The ATO has issued a Taxation Ruling (TR1999/13) which makes the following distinctions between the forms of contractual relationships:
"The relationship between an employer and an employee is a contractual one. It is often referred to as a contract of service (or in the past, as a master/servant relationship). Such a relationship is typically contrasted with the independent contractor/principal relationship that, at law, is referred to as a contract for services. An independent contractor typically contracts to achieve a result whereas an employee contracts to provide his or her labour (typically to enable the employer to achieve a result)…"
"A user of labour or service requirer may contract with a labour hire firm for the provision of labour of a specified kind. The labour hire firm does not contract to perform the work; it merely contracts to provide labour to work under the direction of the user.
The labour hire firm then ascertains the availability of suitable workers on its books. Contacted workers may accept or reject the work offer. On acceptance, a contract is formed between the labour hire firm and each worker."
If in doubt, have an expert check the arrangement as well as the wording of your agreements to ensure your business is not unwittingly falling into the ‘sham’ contract trap.
Remember the Fair Work Inspector can enter your workplace at anytime, without notice, to inspect your arrangements so do take the time to make sure you've got it right.


The Paid Parental Leave scheme was introduced on 1 January 2011.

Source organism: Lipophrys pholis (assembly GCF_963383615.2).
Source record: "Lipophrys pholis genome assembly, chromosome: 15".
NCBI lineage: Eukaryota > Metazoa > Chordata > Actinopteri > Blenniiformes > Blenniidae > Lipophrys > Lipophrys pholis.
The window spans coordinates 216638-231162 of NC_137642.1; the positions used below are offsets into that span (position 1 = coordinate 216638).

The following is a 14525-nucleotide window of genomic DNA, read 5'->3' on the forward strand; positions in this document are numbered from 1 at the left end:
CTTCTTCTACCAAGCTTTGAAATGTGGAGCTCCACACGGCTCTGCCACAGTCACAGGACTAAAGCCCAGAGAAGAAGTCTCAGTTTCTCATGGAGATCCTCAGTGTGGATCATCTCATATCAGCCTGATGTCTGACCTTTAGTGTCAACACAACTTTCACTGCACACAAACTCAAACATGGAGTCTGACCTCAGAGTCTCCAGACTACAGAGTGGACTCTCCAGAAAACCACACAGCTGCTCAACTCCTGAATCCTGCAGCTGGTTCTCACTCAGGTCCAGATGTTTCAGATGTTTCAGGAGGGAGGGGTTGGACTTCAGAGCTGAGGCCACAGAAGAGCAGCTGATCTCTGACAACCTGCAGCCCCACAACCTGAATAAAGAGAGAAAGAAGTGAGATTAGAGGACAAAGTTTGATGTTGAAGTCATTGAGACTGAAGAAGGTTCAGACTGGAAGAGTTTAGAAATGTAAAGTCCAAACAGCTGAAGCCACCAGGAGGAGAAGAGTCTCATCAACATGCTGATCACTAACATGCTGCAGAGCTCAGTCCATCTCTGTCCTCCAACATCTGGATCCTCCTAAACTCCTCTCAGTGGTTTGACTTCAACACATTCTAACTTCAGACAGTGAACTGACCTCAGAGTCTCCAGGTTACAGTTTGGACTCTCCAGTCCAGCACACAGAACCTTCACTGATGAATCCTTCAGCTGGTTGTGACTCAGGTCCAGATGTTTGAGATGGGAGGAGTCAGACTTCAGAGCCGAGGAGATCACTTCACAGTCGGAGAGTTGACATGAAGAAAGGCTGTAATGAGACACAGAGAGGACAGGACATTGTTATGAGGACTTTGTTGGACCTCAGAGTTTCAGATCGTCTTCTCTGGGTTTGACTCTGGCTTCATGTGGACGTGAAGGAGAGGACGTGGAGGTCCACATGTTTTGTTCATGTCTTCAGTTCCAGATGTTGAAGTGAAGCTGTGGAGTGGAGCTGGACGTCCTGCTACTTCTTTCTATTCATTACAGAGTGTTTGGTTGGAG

The aim of the scheme is to provide primary carers of new born or adopted children with 18 weeks paid leave at the national minimum wage. There are two primary messages that employers should be aware of:

  1. The scheme will be fully funded by the government, and
  2. There will be a six-month phase in period for employers during which period parents will be able to claim directly from the Family Assistance Office. The phase in period is optional and is designed to make the transition easier for the employer.

After 1st July 2011, employers will be required to make payments on behalf of their long term employees. Long term employees are those who have been with the company for12months or more. In this scenario the employer will receive advanced payment from the government thereby avoiding any cash flow difficulties. Funds may be received from the government fortnightly or in three six week instalments.
Under the legislation, the Fair Work Ombudsman is empowered to investigate any employer who fails to pay. Parental Leave pay is not a leave entitlement, but it will complement parents’ entitlements to leave such as unpaid parental leave under the National Employment Standards.
Parents are only entitled to paid leave after the birth or adoption of the child, not before, and may be taken any time thereafter so long as the entire 18 weeks are taken within the first 12 months of the date of birth.

Who is eligible?

To be eligible, a parent will need to meet the Paid Parental Leave work test, the income test and the residency requirements. Typically this means that the parent has worked for at least 10 of the 13 months before the birth or adoption of the child, worked a minimum of 330 hours during that period and there was not a break of more than 8 weeks between work periods. Only parents with an adjusted taxable income of $150,000 or less will be eligible. Australian citizens, permanent residents, New Zealand citizens who entered on a NZ passport and some specified temporary visa holders are all eligible to claim Paid Parental leave.

Paid Parental Leave verses Baby Bonus?

It should be noted that parents who claim Paid Parental Leave will not be eligible to claim the Baby Bonus at the same time. Consideration should therefore be given to the employees own personal and family circumstance with regard to claim Paid Parental leave. It is estimated that 85% of families will be $2000 better off under the Paid Parental Leave scheme.